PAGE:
Use a referral code to take advantage of free supercharging. If you don’t have one, I can give you mine. It is rafael41049 you can load it automatically here https://ts.la/rafael41049

Oh, one more thing, you will effortlessly be able to beat most cars on the road at the traffic light. Don’t over do it. Be a safe driver.

Now, if I missed anything, please, ask away. I’m here to help.

How my Tesla Model 3 Impacted my Recovery from a Motorcycle Accident

It was a beautiful morning on January, 2017. It had been a few weeks since the last time I took a ride on my Hayabusa. It’s like a fuel burning rocket that can do 0-60 Mph in an incredible 1.7 to 3.0 seconds, depending on the location, rider and tires. I was actually planning to postpone my ride, until I had a chance to do some maintenance on it, but at the last minute, I decided to take it to work. After all, it was a beautiful day.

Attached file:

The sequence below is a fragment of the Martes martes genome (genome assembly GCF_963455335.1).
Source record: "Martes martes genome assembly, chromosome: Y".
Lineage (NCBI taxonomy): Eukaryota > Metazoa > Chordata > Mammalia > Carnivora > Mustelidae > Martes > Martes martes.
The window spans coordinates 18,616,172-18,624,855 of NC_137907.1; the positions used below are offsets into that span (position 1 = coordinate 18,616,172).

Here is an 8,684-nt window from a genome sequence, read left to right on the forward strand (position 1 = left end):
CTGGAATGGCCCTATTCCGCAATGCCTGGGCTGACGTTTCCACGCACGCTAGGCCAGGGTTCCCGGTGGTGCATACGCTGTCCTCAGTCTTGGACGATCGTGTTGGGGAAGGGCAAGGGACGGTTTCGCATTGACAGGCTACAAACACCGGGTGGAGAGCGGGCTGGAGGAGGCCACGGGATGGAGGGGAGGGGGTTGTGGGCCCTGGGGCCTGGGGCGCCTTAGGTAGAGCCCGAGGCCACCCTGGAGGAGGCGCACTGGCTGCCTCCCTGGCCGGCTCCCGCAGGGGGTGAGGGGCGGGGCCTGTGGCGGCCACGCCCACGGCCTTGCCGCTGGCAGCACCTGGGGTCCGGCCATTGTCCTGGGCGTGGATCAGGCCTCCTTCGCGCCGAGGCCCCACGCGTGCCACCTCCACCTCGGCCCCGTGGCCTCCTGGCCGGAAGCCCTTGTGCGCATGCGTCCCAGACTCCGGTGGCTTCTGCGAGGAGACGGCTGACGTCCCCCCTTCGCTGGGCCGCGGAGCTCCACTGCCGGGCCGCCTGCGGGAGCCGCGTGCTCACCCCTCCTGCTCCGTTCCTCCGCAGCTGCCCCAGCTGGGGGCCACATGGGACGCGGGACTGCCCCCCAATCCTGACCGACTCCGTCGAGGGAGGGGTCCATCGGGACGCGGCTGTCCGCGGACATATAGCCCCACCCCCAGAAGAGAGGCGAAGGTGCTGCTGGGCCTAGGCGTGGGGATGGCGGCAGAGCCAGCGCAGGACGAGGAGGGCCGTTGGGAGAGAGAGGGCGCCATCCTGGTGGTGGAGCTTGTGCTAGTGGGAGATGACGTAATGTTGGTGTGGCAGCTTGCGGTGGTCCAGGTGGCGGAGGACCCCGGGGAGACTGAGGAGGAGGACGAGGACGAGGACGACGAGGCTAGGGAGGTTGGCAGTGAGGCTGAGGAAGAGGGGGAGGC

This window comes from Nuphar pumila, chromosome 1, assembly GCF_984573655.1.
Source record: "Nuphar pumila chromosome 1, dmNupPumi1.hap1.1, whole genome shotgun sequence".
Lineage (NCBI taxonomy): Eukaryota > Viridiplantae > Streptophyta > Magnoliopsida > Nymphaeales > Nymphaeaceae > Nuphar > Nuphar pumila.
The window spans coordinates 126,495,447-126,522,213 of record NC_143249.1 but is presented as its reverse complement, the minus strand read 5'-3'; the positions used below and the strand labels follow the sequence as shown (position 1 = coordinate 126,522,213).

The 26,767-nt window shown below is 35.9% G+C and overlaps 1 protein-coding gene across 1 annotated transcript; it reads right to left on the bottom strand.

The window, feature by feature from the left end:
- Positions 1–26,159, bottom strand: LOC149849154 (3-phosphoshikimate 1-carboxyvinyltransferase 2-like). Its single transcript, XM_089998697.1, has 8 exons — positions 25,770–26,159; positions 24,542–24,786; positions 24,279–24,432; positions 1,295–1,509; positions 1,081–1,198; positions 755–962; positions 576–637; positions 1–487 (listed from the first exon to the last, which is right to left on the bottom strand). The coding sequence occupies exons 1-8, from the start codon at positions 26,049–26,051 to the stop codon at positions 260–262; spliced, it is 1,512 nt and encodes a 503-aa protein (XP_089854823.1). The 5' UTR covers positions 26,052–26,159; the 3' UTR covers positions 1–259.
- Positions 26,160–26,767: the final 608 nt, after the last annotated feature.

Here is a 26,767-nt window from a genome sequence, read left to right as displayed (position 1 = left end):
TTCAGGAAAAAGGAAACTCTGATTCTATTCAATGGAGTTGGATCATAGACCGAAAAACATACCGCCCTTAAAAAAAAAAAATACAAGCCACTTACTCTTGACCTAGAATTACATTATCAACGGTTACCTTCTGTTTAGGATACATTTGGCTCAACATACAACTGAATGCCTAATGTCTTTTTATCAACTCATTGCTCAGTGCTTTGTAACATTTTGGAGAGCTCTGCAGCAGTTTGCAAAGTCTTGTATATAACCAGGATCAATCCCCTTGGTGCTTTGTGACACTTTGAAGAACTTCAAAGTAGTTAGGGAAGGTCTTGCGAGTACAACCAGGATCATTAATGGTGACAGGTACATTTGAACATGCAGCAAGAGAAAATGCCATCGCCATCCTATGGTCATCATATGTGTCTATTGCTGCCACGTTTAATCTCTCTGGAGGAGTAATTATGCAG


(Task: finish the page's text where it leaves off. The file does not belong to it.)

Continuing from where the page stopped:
My Hayabusa
My Hayabusa

Everything was going well. It was basically stop and go traffic. No high speeds. Just typical South Florida city streets bumper-to-bumper morning traffic. I noticed a driver in a small hatch-back was driving erratic. After a few minutes, it seemed like they were gone.

Then when I least expected it, the same car cut me off suddenly, invading my lane. Then the car in front of them stopped, so they had to stop. I had nowhere to go.

Luckily, I was able to swerve, and avoid a head-on collision. However, what happened next, was one of my biggest nightmares. This was not a bad dream. It was real life, and I was about to lose it. I down-shifted. I gracefully applied the brakes. Lost traction and corrected to one side. Avoided the first car. Got into oncoming traffic, and corrected back. Clipped the mirror of the second car that was in front of the car that made me start the sliding nightmare.

Then…lights out. When I woke up, I was on the ground. Where was I? Where was my motorcycle? What happened? I had pains, I have never before experienced my entire life. Strangers were surrounding me. I couldn’t stop screaming from the pain. Lights-out again. Second time I recover my senses, I was able to manage the pain a bit better. Still screaming a little, but now I knew what was going on. Kind of.